<p>“What, announce a policy without a slogan? Are you mad?”- overheard from Scott Morrison’s office, presumably. There’s a problem with slogans in politics: when political slogans age into accepted wisdom and the taint of ideology is forgotten, political partialities can be passed off as facts of nature. Of course, arguments are much easier when your […]</p>
“What, announce a policy without a slogan? Are you mad?”- overheard from Scott Morrison’s office, presumably.
There’s a problem with slogans in politics: when political slogans age into accepted wisdom and the taint of ideology is forgotten, political partialities can be passed off as facts of nature. Of course, arguments are much easier when your opinions appear to be cold, impartial facts. Thus, for politicians who use language like Play-Doh in pursuit of this charade, the slogan is often their preferred technique. It’s hardly a revelation that politicians have a way with words. With fantastic intricacies, we can say things that we would ideally avoid.
Two-time(ing?) Prime Minister Kevin Rudd’s “detailed programmatic specificity” was presumably straight out of some Observational Behaviour exam notes he found on the net. Yet, it allowed him to imply that no substantial action on climate change would come out of the Major Economics Forum, without actually saying so. Linguistic alchemy is a fickle art. Where Rudd dazzles with obscurity, Liberal Party MP Stuart Robert fails through sheer nonsense. Robert revealed his inner philosophy undergrad in this tweet: “a whole of govt architecture allows us to build an ontology of capabilities across govt.” When parsed with the most conventional use of ‘ontology’, we get this delightful nonsense: “a whole of govt architecture allows us to build the study of the nature of being of capabilities across govt.” When failure in the art of words is so easy, the deceit of slogans in shrouding nonsense is rarely revealed.
Some slogans manage to become household names. This is a problem when they are utter nonsense used to justify one’s political prejudices. Slogans do have a time and place. If one was employed to increase the consumption of rodents, “Save Trees Eat a Beaver,” might be a starter. And going to the polls without a slogan probably isn’t a great idea. Malcolm Turnbull’s “Continuity with Change” is a lesson for the wise. “Continuity with Change” is the essence of government; all political parties plan to change some policies and continue others.
The most cunning work of words and slogans is wrought when politics and the economy meet. “The market” becomes the panacea of choice when lobbyists and “special interest” are making things awkward. “Policy must be guided by the market,” says the politician, even if the market is in fact a cartel. Political analysts Clarke and Dawe explain the energy “market” at work:
“Clarke: It was hopelessly inefficient and a few years ago it was privatised.
Dawes: Who said it was hopelessly inefficient?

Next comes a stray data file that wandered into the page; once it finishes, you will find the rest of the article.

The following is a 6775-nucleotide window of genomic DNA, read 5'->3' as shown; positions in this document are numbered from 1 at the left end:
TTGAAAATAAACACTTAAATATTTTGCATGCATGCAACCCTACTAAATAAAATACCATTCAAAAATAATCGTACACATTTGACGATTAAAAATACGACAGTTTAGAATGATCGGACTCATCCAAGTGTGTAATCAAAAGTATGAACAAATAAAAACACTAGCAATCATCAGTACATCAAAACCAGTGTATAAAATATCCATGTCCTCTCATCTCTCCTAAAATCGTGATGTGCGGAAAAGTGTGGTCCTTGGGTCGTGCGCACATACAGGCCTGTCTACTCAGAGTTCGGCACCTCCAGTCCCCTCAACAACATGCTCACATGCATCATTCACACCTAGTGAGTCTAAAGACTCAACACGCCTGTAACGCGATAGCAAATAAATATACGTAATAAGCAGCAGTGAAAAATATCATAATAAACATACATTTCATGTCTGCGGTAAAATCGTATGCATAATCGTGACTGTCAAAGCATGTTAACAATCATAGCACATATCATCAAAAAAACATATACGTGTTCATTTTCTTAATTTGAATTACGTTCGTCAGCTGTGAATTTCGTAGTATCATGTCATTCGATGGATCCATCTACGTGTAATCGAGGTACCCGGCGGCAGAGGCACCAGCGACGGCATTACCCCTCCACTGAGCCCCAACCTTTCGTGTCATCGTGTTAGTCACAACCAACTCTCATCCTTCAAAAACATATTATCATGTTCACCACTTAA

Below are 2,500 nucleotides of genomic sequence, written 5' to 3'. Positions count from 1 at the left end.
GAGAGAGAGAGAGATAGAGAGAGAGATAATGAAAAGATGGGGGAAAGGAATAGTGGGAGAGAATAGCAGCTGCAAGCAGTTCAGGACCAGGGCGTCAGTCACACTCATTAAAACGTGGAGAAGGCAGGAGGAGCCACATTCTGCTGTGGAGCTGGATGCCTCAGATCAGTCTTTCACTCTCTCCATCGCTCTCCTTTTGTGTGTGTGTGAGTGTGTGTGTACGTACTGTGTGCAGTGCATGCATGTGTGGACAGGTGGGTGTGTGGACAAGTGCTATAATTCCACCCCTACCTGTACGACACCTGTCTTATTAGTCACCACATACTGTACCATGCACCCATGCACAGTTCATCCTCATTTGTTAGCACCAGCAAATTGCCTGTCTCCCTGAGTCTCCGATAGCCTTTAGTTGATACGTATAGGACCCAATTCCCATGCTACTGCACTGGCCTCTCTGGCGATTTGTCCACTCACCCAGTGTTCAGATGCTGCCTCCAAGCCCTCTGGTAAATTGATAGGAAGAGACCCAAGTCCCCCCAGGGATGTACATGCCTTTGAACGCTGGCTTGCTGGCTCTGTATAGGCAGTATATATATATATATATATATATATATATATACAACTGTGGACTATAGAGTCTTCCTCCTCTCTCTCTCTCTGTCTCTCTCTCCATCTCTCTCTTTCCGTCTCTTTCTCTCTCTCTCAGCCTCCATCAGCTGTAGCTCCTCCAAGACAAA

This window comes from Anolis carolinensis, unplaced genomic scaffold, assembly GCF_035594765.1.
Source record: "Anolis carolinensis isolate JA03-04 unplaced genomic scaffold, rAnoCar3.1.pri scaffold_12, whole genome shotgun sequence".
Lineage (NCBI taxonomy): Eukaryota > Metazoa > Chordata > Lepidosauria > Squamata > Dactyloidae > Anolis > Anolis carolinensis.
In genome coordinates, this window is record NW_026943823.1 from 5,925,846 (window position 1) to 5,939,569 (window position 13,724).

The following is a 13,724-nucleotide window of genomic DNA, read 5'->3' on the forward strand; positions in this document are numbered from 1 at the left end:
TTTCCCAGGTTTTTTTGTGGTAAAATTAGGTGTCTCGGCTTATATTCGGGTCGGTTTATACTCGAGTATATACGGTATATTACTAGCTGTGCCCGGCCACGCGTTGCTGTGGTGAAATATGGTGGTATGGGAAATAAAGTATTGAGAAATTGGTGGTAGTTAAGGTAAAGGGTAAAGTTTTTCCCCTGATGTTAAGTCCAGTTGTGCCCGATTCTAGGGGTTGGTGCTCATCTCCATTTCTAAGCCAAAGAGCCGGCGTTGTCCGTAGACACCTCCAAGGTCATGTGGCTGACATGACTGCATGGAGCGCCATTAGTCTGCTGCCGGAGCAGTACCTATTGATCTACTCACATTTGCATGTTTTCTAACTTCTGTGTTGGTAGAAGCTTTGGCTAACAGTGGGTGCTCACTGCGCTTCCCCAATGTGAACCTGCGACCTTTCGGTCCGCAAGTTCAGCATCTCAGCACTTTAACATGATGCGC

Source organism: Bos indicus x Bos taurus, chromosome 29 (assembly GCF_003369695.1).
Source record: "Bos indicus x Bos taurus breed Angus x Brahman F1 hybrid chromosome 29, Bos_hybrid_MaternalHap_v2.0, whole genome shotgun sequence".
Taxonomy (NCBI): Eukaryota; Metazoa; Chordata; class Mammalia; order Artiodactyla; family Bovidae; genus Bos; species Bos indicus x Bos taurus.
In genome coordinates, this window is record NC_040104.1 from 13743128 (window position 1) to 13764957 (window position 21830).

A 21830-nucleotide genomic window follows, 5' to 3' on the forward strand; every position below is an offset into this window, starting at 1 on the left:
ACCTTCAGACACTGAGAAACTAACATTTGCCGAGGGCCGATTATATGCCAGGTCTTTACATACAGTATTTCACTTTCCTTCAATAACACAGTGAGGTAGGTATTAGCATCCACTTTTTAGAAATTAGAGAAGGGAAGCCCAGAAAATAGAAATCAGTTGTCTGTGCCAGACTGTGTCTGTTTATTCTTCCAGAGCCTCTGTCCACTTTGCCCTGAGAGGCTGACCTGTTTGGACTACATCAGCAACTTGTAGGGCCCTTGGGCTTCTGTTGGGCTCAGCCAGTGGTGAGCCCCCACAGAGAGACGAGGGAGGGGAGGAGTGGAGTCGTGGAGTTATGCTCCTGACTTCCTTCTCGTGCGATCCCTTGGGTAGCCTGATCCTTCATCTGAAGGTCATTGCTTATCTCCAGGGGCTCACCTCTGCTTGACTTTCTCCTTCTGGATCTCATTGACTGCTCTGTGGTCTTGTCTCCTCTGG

Clarke: The people who wanted to buy it, Bryan.”
As terms like “the market” can mask the bankrupt reality that they stand for, so can slogans, hiding nonsense behind folksy wisdom. The term “trickle-down economics” lays bare its lack of appeal to those who won’t be getting first dibs. Who wants to live upon a trickle, one sip at a time, your thirst never to be quenched? Such is living on the fourth or fifth pressing, on whatever seeps out in the last pressing. “Why wait until everyone else has had their fun with the olives?”. One slogan is almost umbilically linked with trickle-down economics: “a rising tide lifts all boats.”
“A rising tide lifts all boats.” How could one deny this paragon of reason? Or the extension of this logic to economics? Must we not bow to its sway and fall in step to the Reaganomic tune? Let the wealth trickle down and the tide rise all around. Or maybe not? Perhaps behind this fine veneer, there is nothing but utter rot? Which boats benefit from a higher tide? It’s not the dinghy which runs aground, but the super yacht. The super yacht, which can now come closer in shore or cruise further upriver. Nor is the tide known to improve the quality of one’s boat. Shouldn’t we ask why the tide is rising? Perhaps the tide rises because the super yachts are bigger, there are more of them in the sea, or they are riding lower beneath the weight of riches. Wealth does not rise like the tide. Instead, the dinghy rides on the same level as the yacht beside it. The hedge fund manager soars and his shoeshine rises little. But what can one expect when the wealth only trickles down?
The slogan ‘a rising tide lifts all boats’ is not some impartial fact of nature, but an ideological belief, which passes off one’s political desires as neutral facts of life. Yet, it is literal nonsense. Like many other slogans, it naturalises opinions, so that they seem the solemn dictates of nature and reason. William Blake was wise to this “naturalising” of opinions 200 years ago –
“And form’d laws of prudence, and call’d them
The eternal laws of God.”